Resistance mechanisms are employed by bacterial organisms to gain a growth advantage in conditions that impose a tremendous selective pressure, resulting in the materialization of isolates that are resistant to multiple classes of antimicrobials. Surveillance systems are commonly used in human medicine to track the frequency and emergence of these strains, and this information is used to implement infection control policies aimed at reducing the number of these organisms. The implementation and sophistication of these monitoring programs in veterinary medicine lags behind the human counterpart. With the increasing prevalence of methicillin-resistant Staphyloccus aureus (MRSA) in humans, particular emphasis is placed on methicillin-resistant staphylocci (MRS) at the OSU-VMC. All staphylococcal species isolated during routine microbiological examination are screened for the presence of the mecA gene, which defines an isolate as being methicillin-resistant. This gene is carried on the Staphylococcal Cassette Chromosome (SCCmec), which can be used to help further classify MRS organisms. Healthcare-associated methicillin-resistant Staphylococcus aureus (HA-MRSA) is typically isolated from patients in a healthcare setting, tends to be multidrug resistant, and is usually associated with SCCmec types I, II, or III. Community-associated methicillin-resistant Staphylococcus aureus (CA-MRSA) is typically isolated from young, healthy individuals with no history of indwelling medical devices, recent visitation to a healthcare facility, or any other risk factors for HA-MRSA. CA-MRSA is usually associated with skin and soft tissue infections, is generally susceptible to multiple antimicrobial classes, contains the Panton-valentine leukocidin (PVL) gene, and is most often associated with SCCmec types IV, V, VI, and VII. Additionally, using DNA fingerprinting methods, HA-MRSA strains are generally most related to USA types 100, 500, and 800, while CA-MRSA are most related to USA types 300 and 400. Bidirectional transmission facilitates the zoonotic potential of these organisms. Unlike human medicine, long term veterinary studies are lacking, so little information is available to determine how the prevalence of MRSA and MRSP have changed over time. However, the availability of DNA fingerprinting methods such as PFGE have facilitated efforts to determine if isolates from separate sources are clonally related; these results provide information that can be used to better characterize how MRSA and MRSP are being transmitted between humans, animals, and the environment. Our study will provide information on prevalence, including changes over time and will provide information that can be used to track the movement of pathogens among and between patients within the veterinary medical center. This information can be used to guide the judicious use of antimicrobials and to implement infection control procedures aimed at limiting the spread of pathogens between animals, the hospital environment, hospital staff, and owners.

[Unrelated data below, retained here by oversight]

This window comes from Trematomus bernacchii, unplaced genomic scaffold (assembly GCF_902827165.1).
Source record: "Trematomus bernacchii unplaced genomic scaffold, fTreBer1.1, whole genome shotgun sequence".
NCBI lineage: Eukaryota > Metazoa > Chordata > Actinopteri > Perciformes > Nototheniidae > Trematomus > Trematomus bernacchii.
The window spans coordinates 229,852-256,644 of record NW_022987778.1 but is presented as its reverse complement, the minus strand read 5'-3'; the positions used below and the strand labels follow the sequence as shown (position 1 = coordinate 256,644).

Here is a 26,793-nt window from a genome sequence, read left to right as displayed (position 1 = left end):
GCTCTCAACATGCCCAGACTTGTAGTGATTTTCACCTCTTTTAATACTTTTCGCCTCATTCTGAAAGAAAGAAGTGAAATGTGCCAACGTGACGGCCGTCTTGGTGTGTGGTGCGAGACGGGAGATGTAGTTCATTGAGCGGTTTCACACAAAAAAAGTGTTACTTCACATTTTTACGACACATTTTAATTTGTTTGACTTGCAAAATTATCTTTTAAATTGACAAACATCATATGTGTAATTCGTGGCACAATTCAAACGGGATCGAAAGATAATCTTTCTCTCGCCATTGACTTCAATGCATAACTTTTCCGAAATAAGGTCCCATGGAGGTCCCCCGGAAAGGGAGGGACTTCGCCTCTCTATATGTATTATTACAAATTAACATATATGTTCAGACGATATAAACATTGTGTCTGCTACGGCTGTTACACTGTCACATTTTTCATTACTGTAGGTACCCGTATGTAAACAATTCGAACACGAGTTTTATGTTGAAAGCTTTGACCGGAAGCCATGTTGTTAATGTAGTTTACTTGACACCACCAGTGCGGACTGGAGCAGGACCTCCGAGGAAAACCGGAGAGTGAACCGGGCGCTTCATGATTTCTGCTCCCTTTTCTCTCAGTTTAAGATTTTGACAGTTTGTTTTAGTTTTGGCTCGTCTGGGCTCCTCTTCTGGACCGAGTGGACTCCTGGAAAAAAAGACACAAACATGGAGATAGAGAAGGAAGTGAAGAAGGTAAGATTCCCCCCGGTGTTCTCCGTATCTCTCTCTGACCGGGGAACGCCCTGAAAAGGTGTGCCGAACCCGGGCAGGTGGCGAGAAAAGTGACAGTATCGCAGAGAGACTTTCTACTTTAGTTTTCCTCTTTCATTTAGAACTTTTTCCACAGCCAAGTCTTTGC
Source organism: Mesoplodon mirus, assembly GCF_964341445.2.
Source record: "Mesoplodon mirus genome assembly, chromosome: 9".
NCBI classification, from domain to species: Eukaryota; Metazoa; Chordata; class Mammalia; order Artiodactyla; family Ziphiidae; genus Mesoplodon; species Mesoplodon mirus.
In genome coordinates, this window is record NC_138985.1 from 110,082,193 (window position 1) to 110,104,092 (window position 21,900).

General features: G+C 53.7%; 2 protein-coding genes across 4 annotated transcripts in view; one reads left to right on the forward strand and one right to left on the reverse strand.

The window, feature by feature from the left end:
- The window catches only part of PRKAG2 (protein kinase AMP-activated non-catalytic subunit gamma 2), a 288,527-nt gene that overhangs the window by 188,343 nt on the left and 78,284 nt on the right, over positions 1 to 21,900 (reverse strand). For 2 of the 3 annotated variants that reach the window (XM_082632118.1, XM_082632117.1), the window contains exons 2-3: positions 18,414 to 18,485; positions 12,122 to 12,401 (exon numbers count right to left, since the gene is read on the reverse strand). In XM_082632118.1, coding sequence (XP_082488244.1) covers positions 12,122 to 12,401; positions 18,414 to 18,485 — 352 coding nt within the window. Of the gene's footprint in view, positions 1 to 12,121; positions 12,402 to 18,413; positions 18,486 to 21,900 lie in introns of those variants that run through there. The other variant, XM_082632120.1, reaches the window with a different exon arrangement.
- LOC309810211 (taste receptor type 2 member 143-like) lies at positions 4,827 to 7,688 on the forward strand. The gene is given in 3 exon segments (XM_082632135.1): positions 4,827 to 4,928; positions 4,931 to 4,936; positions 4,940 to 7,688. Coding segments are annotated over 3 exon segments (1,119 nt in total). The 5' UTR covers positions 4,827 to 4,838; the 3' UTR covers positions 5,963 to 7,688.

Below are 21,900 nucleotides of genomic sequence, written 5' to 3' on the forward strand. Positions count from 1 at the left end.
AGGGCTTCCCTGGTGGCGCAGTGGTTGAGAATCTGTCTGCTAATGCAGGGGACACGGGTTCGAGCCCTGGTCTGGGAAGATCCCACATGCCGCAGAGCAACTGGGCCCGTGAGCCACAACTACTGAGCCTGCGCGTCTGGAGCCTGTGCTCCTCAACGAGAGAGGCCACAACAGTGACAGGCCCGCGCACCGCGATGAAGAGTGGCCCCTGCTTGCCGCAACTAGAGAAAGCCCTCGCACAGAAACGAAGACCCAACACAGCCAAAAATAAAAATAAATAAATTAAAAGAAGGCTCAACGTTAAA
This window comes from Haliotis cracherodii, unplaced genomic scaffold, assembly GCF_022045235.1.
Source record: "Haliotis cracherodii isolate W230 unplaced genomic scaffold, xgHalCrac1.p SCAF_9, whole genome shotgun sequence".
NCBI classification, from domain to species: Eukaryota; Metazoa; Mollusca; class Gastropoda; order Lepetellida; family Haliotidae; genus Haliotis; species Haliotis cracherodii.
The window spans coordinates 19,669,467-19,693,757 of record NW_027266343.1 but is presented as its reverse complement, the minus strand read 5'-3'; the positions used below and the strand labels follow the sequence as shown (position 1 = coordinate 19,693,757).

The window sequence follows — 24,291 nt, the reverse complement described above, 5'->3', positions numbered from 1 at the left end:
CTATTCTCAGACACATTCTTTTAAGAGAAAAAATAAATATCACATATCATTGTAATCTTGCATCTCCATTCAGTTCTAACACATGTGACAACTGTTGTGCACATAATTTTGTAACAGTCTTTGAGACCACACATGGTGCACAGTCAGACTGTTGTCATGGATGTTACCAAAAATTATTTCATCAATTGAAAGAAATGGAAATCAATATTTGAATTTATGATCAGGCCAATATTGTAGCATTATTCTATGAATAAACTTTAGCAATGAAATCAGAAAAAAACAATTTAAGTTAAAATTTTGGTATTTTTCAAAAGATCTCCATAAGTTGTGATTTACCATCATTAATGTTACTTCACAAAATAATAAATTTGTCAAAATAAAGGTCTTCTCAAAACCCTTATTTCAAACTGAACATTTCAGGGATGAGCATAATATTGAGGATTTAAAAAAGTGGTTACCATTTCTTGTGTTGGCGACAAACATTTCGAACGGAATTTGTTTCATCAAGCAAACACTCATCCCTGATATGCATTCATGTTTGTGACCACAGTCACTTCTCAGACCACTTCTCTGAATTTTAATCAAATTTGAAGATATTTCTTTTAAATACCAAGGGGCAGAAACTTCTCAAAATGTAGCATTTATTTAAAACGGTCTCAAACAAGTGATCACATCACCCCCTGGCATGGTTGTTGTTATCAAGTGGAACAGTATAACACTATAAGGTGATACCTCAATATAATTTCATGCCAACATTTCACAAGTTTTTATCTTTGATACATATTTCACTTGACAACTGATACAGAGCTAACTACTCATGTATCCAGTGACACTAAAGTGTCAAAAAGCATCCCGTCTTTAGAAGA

The main objectives of this project are: